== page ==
Some military spouses in Washington state have started training for long-term portable careers in technology, with average starting salaries of about $70,000 a year, under a free pilot program launched by Microsoft.

The 19 spouses, all from the military community at Joint Base Lewis-McChord, Washington, are engaged in a 22-week training program in server and cloud administration, a high-demand field, according to Microsoft officials.

Spouses who successfully complete the training are guaranteed an interview at Microsoft, or at one of the company’s more than 360 hiring partners, many of whom are Fortune 500 companies.

“We’ve built a rock-solid program to create a successful environment so that a military spouse who wants to work in the IT industry, who wants to get a no-kidding good job, can go through a program like this and do just that,” said Chris Cortez, a retired Marine Corps major general who is vice president of Microsoft Military Affairs.

Microsoft officials are focusing on this pilot program before considering expanding, said Cortez.

“We really want this program to not only work well, but we’d like to see all of these 19 spouses participating have a great experience and have a great outcome at the end of the course.”

“We know how talented military spouses are,” said Cortez. He noted that more than 60 percent of spouses have an associate degree or higher. Yet military spouses are often unemployed or underemployed.

“We know they have a hard time landing the kind of jobs that a program like this would allow them to attempt to do. And we know it’s because they move every two to three years. We’re going to give them an opportunity through this pilot program that they don’t necessarily have today,” he said.

“The military spouse is super talented and represents a great potential in terms of an employee in the information technology industry,” said Cortez. “We have a lot of good reasons to stand up this Military Spouse Technology Academy. This is the right program, at the right time, and I think military spouses are going to show how great they are.”

These jobs will be portable – spouses can carry the job with them, Cortez said. “It’s not going to be a job they’d have to give up every two to three years, like they go through now.”

The technology industry is a very mobile one.

“You don’t have to live in one place or work in one building ... That’s what this program is all about,” Cortez said.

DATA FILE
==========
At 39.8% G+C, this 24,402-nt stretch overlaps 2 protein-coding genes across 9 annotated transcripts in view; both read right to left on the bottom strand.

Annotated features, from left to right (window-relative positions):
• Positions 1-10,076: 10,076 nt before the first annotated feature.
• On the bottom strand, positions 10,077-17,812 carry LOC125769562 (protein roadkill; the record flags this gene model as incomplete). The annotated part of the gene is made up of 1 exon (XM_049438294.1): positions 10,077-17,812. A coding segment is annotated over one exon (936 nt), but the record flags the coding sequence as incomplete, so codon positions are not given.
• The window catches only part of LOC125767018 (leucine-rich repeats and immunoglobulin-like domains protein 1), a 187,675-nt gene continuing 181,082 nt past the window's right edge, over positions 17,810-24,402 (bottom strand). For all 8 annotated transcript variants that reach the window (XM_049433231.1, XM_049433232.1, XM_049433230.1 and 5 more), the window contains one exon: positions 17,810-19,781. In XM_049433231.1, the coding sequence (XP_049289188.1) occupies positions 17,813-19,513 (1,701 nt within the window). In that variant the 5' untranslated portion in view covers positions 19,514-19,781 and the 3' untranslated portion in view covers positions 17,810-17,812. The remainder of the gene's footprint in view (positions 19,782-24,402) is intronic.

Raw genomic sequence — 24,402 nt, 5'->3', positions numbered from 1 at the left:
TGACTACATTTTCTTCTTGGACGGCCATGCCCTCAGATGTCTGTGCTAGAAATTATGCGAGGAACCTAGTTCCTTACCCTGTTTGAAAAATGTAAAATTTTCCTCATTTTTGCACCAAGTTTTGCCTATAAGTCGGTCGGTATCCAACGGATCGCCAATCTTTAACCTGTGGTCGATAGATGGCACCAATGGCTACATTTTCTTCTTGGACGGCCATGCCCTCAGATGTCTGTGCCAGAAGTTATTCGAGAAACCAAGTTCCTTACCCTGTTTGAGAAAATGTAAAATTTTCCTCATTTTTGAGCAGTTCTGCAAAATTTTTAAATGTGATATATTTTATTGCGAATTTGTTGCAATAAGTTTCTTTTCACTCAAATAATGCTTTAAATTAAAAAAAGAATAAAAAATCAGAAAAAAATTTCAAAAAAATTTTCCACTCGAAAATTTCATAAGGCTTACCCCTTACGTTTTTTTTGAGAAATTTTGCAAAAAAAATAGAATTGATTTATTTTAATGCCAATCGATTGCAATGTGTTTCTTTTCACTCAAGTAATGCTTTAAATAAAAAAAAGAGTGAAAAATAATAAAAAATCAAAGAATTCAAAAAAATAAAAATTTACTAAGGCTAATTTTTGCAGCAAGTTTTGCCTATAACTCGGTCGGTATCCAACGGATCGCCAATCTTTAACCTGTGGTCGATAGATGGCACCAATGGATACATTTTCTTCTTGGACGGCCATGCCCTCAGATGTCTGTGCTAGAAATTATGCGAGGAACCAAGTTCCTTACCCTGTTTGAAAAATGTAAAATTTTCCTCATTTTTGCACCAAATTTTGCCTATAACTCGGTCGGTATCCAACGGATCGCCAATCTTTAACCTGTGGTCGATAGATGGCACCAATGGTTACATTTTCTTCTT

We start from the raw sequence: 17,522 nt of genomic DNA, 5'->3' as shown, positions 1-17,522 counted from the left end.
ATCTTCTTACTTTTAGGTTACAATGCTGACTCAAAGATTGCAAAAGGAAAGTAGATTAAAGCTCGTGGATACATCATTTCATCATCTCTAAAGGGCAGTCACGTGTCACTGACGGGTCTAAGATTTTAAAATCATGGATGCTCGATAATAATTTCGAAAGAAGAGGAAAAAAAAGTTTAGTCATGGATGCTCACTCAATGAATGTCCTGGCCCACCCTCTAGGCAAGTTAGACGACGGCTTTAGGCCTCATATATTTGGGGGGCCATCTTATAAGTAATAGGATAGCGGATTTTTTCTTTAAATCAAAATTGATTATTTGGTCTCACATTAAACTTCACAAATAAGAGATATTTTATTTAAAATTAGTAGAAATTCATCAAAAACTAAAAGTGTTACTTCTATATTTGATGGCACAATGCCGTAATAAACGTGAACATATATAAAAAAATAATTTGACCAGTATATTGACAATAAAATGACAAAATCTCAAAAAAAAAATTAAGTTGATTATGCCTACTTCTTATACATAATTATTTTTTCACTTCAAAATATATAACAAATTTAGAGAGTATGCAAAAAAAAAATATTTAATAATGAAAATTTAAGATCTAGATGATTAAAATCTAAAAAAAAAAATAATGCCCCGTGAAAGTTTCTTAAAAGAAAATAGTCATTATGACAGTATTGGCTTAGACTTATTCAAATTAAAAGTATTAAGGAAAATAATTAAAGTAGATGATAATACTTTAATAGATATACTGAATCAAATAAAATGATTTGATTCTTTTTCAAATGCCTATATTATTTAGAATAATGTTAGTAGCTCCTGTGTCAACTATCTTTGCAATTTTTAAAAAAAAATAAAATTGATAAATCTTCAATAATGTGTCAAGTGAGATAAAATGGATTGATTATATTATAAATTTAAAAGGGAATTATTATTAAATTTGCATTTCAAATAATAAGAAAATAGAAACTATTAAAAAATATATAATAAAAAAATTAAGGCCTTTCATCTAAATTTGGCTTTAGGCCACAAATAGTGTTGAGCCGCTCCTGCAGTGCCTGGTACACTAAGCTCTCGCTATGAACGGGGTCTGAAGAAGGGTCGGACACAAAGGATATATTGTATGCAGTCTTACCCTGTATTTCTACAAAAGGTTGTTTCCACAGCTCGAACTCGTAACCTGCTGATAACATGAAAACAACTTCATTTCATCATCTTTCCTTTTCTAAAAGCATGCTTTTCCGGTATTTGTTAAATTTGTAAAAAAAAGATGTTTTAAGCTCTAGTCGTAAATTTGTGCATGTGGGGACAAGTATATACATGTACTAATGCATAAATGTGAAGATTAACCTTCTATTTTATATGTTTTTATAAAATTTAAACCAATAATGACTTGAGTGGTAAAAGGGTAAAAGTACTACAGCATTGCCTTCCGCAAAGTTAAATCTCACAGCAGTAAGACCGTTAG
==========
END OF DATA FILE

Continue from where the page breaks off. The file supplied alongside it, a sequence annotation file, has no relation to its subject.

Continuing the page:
Spouses get the academic focus on server and cloud administration, but will also receive training in skills such as resumé writing and interviewing for jobs.

The 19 spouses in the pilot program have gone through a screening process, with interviews to ensure they have a passion and curiosity about technology, and some online certifications, so they’re prepared for the training. Spouses had varying levels of knowledge about IT ahead of time, Cortez said.

The classes are held Monday through Friday in classroom space at a USO location just outside Joint Base Lewis-McChord, and continue through February.

The spouses also have volunteer mentors in the program who are full-time Microsoft employees.

“All of these things come together to create the conditions for success,” Cortez said. “We’ve done our homework for the last couple of years. We’ve done a lot of focus groups, and worked closely with Blue Star Families. We want to get this right.”

Blue Star Families provided information to Microsoft, based on their research on spouse employment, and results of surveys of military spouses, who want and need flexible and portable employment, said Noeleen Tillman, chief operating officer.

The Military Spouse Technology Academy “is leading the way in making an impact in military spouse employment,” she said.

The spouse program is also modeled after Microsoft’s technology training program for transitioning service members and veterans, the Microsoft Software & Systems Academy (MSSA), which has put more than 1,200 students through that program in the five years since it was launched, Cortez said. The MSSA has opened 14 training locations around the country.

Karen has covered military families, quality of life and consumer issues for Military Times for more than 30 years, and is co-author of a chapter on media coverage of military families in the book "A Battle Plan for Supporting Military Families." She previously worked for newspapers in Guam, Norfolk, Jacksonville, Fla., and Athens, Ga.

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